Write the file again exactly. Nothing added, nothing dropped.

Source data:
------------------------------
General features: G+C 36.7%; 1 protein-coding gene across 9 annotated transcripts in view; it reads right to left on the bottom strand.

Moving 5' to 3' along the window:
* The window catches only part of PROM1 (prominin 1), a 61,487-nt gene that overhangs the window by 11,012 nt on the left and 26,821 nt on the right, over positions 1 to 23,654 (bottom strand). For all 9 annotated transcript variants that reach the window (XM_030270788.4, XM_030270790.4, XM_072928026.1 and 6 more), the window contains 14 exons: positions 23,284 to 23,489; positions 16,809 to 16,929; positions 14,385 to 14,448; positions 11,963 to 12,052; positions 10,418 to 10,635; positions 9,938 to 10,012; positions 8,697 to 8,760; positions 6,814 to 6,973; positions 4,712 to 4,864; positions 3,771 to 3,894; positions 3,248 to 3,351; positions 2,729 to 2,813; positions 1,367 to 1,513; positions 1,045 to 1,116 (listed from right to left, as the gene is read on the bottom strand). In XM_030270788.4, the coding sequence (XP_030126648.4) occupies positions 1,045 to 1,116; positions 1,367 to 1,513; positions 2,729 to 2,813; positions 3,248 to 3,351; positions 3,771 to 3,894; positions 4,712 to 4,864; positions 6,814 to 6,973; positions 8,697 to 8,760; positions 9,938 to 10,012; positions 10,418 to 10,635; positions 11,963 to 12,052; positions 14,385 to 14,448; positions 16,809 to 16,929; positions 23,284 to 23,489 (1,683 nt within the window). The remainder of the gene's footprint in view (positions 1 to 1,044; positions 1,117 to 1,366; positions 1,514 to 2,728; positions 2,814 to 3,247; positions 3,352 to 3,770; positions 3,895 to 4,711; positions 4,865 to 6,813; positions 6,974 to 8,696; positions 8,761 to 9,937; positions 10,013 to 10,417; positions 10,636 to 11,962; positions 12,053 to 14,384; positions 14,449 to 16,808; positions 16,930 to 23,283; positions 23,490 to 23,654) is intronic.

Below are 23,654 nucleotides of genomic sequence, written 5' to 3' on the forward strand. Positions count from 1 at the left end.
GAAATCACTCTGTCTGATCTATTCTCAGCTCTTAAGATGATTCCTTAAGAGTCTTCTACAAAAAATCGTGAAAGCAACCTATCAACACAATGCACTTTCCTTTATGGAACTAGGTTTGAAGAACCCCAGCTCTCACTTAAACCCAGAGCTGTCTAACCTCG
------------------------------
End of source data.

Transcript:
General features: G+C 36.7%; 1 protein-coding gene across 9 annotated transcripts in view; it reads right to left on the bottom strand.

Moving 5' to 3' along the window:
* The window catches only part of PROM1 (prominin 1), a 61,487-nt gene that overhangs the window by 11,012 nt on the left and 26,821 nt on the right, over positions 1 to 23,654 (bottom strand). For all 9 annotated transcript variants that reach the window (XM_030270788.4, XM_030270790.4, XM_072928026.1 and 6 more), the window contains 14 exons: positions 23,284 to 23,489; positions 16,809 to 16,929; positions 14,385 to 14,448; positions 11,963 to 12,052; positions 10,418 to 10,635; positions 9,938 to 10,012; positions 8,697 to 8,760; positions 6,814 to 6,973; positions 4,712 to 4,864; positions 3,771 to 3,894; positions 3,248 to 3,351; positions 2,729 to 2,813; positions 1,367 to 1,513; positions 1,045 to 1,116 (listed from right to left, as the gene is read on the bottom strand). In XM_030270788.4, the coding sequence (XP_030126648.4) occupies positions 1,045 to 1,116; positions 1,367 to 1,513; positions 2,729 to 2,813; positions 3,248 to 3,351; positions 3,771 to 3,894; positions 4,712 to 4,864; positions 6,814 to 6,973; positions 8,697 to 8,760; positions 9,938 to 10,012; positions 10,418 to 10,635; positions 11,963 to 12,052; positions 14,385 to 14,448; positions 16,809 to 16,929; positions 23,284 to 23,489 (1,683 nt within the window). The remainder of the gene's footprint in view (positions 1 to 1,044; positions 1,117 to 1,366; positions 1,514 to 2,728; positions 2,814 to 3,247; positions 3,352 to 3,770; positions 3,895 to 4,711; positions 4,865 to 6,813; positions 6,974 to 8,696; positions 8,761 to 9,937; positions 10,013 to 10,417; positions 10,636 to 11,962; positions 12,053 to 14,384; positions 14,449 to 16,808; positions 16,930 to 23,283; positions 23,490 to 23,654) is intronic.

Below are 23,654 nucleotides of genomic sequence, written 5' to 3' on the forward strand. Positions count from 1 at the left end.
GAAATCACTCTGTCTGATCTATTCTCAGCTCTTAAGATGATTCCTTAAGAGTCTTCTACAAAAAATCGTGAAAGCAACCTATCAACACAATGCACTTTCCTTTATGGAACTAGGTTTGAAGAACCCCAGCTCTCACTTAAACCCAGAGCTGTCTAACCTCG